Report on the effectiveness and impact of immigration detention casework, by HMI Prisons with the Independent Chief Inspector of Borders and Immigration (12 December 2012)

A thematic review: The use of the person escort record with detainees at risk of self-harm (22 October 2012)

Transitions: An inspection of the transitions arrangements from youth to adult services in the criminal justice system by HMI Probation (lead), HMI Prisons, Care Quality Commission, Ofsted, Health Inspectorate Wales, Estyn (11 October 2012)

Facing up to offending: Use of restorative justice in the criminal justice system

Facing Up To Offending: Use of restorative justice in the criminal justice system. A joint thematic inspection by HMIC, HMI Probation, HMI Prisons and the HMCPSI (September 2012)

Remand prisoners: a thematic review (2 August 2012)

Findings from a Series of Joint Inspections by HM Inspectorate of Probation and HM Inspectorate of Prisons (19 July 2012)

A joint inspection of Appropriate Adult provision and children in detention after charge, led by HMI Constabulary with HMI Prisons, HMI Probation, the Care Quality Commission, the Healthcare Inspectorate Wales and the Care and Social Services Inspectorate Wales (15 December 2011)

Pwy sy’n cadw llygad am y plant? Cydarolygiad o‟r ddarpariaeth Oedolion Priodol a chadw plant yn y ddalfa ar ôl eu cyhuddo (Rhagfyr 2011)

A joint inspection by HM Inspectorate of Probation, HM Crown Prosecution Service Inspectorate and HM Inspectorate of Prisons (13 October 2011)

A thematic report by HM Inspectorate of Prisons (21 June 2011)

The care of looked after children in custody: A short thematic review (May 2011)

Short thematic report by HM Inspectorate of Prisons

The first report from HM Inspectorate of Probation and HM Inspectorate of Prisons’ joint Prisoner Offender Management Inspection programme (September 2009 and March 2010)

Women in prison – a short thematic review (July 2010)

A joint thematic review by HM Inspectorate of Prisons, HM Inspectorate of Probation and HM Inspectorate of Constabulary (23 June 2010)

Muslim prisoners’ experience: a thematic review (8 June 2010)

Alcohol services in prisons: an unmet need – thematic report by HM Inspectorate of Prisons (18 February 2010)

Detainee escorts and removals: A thematic review (13 August 2009)

Commissioning healthcare in prisons: The results of joint work between the Healthcare Commission and Her Majesty’s Inspectorate of Prisons in 2007/08 (13 August 2009)

Prolific and priority offenders: a joint inspection of the prolific and priority offenders programme (July 2009)

Race relations in prisons: Responding to adult women from black and minority ethnic backgrounds (31 March 2009) Race relations in prison (181.88 kB)

A short thematic review on the care and support of prisoners with a disability (March 2009)

The indeterminate sentence for public protection

The indeterminate sentence for public protection: a thematic review (September 2008)

Prisoners under escort: a short follow-up thematic review (August 2008)

Older prisoners in England and Wales: a follow-up to the 2004 thematic review (August 2008)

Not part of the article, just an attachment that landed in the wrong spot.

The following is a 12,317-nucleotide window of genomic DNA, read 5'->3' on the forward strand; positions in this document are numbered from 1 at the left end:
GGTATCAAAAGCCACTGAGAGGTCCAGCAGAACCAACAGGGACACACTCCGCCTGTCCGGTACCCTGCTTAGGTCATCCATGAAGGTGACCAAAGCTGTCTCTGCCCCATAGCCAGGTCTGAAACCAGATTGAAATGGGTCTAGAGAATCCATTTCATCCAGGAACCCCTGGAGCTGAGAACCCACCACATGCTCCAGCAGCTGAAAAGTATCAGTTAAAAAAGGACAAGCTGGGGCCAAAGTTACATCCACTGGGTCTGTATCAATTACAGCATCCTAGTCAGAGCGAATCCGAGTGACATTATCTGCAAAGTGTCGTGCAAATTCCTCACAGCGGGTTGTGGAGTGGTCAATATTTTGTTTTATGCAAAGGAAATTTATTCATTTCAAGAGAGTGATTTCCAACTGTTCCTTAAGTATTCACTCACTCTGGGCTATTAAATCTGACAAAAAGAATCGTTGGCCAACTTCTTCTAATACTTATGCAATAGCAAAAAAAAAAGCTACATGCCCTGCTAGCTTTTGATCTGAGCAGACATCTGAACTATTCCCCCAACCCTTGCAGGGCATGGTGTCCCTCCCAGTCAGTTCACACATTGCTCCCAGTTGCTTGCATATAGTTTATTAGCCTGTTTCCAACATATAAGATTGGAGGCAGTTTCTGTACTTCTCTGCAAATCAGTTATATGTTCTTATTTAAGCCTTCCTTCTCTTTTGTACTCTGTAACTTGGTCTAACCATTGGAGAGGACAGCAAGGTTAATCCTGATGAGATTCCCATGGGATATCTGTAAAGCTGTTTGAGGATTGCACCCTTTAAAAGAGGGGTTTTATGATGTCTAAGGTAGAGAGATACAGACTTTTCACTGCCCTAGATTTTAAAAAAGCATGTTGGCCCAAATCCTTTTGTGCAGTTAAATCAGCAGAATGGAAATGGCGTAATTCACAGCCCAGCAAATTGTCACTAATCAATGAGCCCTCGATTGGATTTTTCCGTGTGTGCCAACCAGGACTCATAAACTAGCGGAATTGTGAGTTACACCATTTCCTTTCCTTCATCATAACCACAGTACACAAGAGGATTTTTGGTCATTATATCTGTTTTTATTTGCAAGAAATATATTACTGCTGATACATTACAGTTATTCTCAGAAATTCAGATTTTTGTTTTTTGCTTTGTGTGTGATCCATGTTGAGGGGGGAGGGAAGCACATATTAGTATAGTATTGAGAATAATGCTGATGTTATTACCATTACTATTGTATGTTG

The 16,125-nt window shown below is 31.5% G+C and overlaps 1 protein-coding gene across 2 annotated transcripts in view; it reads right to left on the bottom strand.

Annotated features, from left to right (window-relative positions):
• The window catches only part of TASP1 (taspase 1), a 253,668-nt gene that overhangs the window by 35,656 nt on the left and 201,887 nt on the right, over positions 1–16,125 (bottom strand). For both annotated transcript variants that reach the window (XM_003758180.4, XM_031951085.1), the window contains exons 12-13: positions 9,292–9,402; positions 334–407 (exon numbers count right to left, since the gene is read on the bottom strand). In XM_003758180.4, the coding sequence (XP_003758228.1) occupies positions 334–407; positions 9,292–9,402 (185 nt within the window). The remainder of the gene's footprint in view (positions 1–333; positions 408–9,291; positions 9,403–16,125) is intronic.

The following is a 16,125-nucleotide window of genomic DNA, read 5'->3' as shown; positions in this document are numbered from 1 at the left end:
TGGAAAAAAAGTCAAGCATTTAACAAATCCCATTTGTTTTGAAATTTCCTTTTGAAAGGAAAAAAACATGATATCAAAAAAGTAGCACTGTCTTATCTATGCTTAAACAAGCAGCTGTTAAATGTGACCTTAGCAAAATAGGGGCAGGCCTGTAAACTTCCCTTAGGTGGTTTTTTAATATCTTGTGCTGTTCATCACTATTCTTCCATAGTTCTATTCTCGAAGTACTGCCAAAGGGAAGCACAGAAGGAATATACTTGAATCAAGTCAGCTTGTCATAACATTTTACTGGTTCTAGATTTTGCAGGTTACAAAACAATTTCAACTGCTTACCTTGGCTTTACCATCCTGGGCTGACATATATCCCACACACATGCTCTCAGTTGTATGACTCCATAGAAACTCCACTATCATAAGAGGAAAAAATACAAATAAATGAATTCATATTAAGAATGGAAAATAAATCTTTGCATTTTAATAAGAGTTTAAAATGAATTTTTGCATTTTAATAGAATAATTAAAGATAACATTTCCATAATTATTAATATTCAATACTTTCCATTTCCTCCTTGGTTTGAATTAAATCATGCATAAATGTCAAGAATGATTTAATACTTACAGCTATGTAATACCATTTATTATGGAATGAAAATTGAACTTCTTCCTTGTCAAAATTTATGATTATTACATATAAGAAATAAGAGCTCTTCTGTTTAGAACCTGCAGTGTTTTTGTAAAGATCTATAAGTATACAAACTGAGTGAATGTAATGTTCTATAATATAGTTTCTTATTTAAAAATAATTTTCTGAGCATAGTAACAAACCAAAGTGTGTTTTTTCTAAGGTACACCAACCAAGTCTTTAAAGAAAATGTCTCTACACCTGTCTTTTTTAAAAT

A short thematic review (December 2007)

An inspection of the category A detainee unit at HMP Long Lartin (July 2007)

The mental health of prisoners: a thematic review of the care and support of prisoners with mental health needs (October 2007)

Foreign national prisoners: A follow-up report (January 2007)

Operation safeguard: A report on exploratory work (2007)

Foreign national prisoners: a thematic review (July 2006)

Foreign National Prisoners: a thematic review (July 2006)

Young Adult Male Prisoners: a short thematic report (October 2006)

A thematic inspection of close supervision centres and high security segregation (June 2006)

Women in prison: a literature review (2005)

A thematic review of race relations in prisons (December 2005)

Prisoners under escort (December 2004)

‘No problems – old and quiet’:older prisoners in England and Wales – a thematic review (14 December 2004)

Through the Prison Gate – a joint thematic review by HM Inspectorates of Prisons and Probation (2001)

Lifers – a joint thematic review by her majesty’s inspectorates of prisons and probation (1999)

Suicide is everyone’s concern: a thematic review (May 1999)

Young Prisoners – a thematic review by HM Chief Inspector of prisons for England and Wales (October 1997)

Women in prison: a thematic review (1996)

Patient or prisoner (1996)


exerciseDecisive action must be taken by the Justice Secretary to reduce the number of prisoners with a sentence of imprisonment for public protection (IPP) who are still in prison years after the end of their tariff, said Peter Clarke, Chief Inspector of Prisons. Significant failings in the prison, probation and parole systems have contributed to the high number of prisoners unable to secure release by showing their risk had reduced, he added. Today he published a report, Unintended consequences: finding a way forward for prisoners serving sentences of imprisonment for public protection.

The report outlines the ongoing challenges of managing and progressing the large number of prisoners serving sentences of imprisonment for public protection (IPP) who remain in prison in England and Wales. The sentence was introduced in 2005 and was designed for those who had committed specified ‘serious violent or sexual offences’ and who were deemed to pose a ‘significant risk of serious harm’ in the future. Under the sentence, high-risk individuals would serve a minimum term in prison (their tariff), during which time they would undertake work to reduce the risk they posed. When sufficient risk reduction had been achieved, they would be released by the Parole Board.